Intelligence gathering in future will take more than drones.
Monitoring and mining social media in real time via an automated artificial intelligence is another way the Air Force and other military branches can obtain information, the head of the service said Wednesday.
"When the Russians shot down the airliner, and we were searching for the smoking gun, we found it a month later -- on Facebook," Air Force Chief of Staff Gen. David Goldfein said, referring to Malaysia Airlines Flight 17, which was shot down over Ukraine in 2014 by pro-Russian separatists using a Buk surface-to-air missile system. All 298 aboard died.
"We found posted pictures on Russian blog sites that actually showed the activity, but it took us a month to figure that out," Goldfein told the audience at an Air Force Association breakfast in Washington, D.C. "The future is going to be far faster than that."
He continued, "It's coming from social media, and it's coming at a speed that's actually faster than sometimes we can get from some of our more exquisite intelligence collection capabilities."
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"So [an analyst] typed it in, and hit enter. And I watched as a map populated with little circles, and all of it from real-time analysis of Twitter, with corresponding values associated with each account relative to how they automate the ability to determine whether this Twitter report is actually mirrored by others."
The Air Force on some level does monitor social media already. The service's only non-offensive air operations center, known as "America's AOC" at Tyndall Air Force Base, Florida, keeps tabs -- but sparingly.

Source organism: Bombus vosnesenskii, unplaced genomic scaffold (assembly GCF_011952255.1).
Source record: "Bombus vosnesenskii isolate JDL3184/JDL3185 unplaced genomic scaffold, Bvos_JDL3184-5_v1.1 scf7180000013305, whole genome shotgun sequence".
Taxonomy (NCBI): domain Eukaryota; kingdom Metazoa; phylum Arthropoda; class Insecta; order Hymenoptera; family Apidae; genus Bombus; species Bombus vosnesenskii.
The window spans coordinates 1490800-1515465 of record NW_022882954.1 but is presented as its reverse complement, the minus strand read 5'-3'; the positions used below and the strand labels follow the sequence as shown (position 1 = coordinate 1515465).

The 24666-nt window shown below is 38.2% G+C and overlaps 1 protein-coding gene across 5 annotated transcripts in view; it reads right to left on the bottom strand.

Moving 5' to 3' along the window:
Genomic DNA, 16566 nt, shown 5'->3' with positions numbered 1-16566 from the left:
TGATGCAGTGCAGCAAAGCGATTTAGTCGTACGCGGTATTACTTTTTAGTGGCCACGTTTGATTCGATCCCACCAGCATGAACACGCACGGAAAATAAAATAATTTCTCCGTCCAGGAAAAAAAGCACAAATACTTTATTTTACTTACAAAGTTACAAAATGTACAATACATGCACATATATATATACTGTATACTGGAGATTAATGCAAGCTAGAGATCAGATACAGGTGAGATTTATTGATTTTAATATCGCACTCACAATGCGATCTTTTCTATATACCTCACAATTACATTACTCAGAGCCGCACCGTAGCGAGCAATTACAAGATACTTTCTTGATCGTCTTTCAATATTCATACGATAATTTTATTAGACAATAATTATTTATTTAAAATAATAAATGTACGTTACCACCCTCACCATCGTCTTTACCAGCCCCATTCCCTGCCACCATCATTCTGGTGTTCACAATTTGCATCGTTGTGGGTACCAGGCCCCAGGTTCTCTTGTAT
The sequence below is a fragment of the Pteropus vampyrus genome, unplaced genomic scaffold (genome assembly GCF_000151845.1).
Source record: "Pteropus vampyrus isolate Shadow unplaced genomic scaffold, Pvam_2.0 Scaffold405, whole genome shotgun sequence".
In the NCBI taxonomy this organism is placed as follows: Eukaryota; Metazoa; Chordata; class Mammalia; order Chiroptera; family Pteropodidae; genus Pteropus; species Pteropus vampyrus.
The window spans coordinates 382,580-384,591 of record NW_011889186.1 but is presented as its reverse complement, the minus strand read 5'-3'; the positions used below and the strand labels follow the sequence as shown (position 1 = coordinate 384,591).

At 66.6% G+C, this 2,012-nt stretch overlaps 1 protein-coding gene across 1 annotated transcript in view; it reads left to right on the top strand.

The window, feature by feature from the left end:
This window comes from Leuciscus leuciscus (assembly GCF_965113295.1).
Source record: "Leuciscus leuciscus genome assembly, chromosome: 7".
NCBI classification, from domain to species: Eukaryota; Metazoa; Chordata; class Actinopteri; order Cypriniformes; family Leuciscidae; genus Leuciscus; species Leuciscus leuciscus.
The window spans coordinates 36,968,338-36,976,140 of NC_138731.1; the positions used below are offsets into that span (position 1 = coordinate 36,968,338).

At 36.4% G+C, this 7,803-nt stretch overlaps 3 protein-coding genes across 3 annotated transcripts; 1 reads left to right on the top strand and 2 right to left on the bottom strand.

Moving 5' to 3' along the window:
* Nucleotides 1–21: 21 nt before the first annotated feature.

Col. Robert Bloodworth, chief of combat operations, explained to Military.com during a trip to the base in March that the 601st AOC sometimes is tipped off by news segments before an official alert comes through. When asked if the AOC monitors social media websites such as Twitter for tips, Bloodworth said they do not have a specific person tasked with monitoring Twitter traffic, but do check it after specific events.
But social media is just one aspect. Goldfein on Wednesday reiterated that, like the Bloomberg tech, "refining the analysis" through AI to reach the operator, pilot or airman in a decisive and streamlined way is what the Air Force desperately needs to conduct missions in the future.
In February, Military.com spoke with Lt. Gen. VeraLinn "Dash" Jamieson, the service's deputy chief of staff for intelligence, surveillance and reconnaissance on the Air Staff at the Pentagon, known as the A2, who has begun a developmental phase in what she believes will take intelligence gathering into the future.
"Before you get to artificial intelligence, you have to get to automation, and what does that mean? It means we're really developing algorithms, so we then have to build trust in the algorithms," Jamieson said during an interview.
"For example, ISR ops, or intelligence. Or pick space, cyber, any operator of those -- we sit down and go, 'We want facial recognition. Here's how we're going to build the algorithm.' Test it, [see] if it works. Then we can go, 'Machine, here's the algorithm' ... Then we can say, 'Artificial intelligence, I need to take this algorithm, [plus] here was the old pattern of life, which is a projection, where are you taking this in a sensing grid?' " she explained.
Jamieson added, "Artificial intelligence is really going to be linked with human and machine getting me to projections and where it can go to eliminate 20 billion faces, let's say, to the one in the nanosecond."
Goldfein acknowledged, "We all know there's a significant number of data that we collect that hits the floor that we never actually look at because we don't have the analytical capacity … to look at it."
"What all the services are heavily leveraging -- and looking at industry as well for support -- is how do I take that very human-centric methodology that we have today and use artificial intelligence that uses automation that uses some of the tools that are available to be able to do that kind of analysis?" Goldfein said.
"This marriage between where industry is going and the innovation that we see coming out, and where there are military applications to allow us to do the kind of conflict in the future, is as exciting as anything else I'm looking at," he said.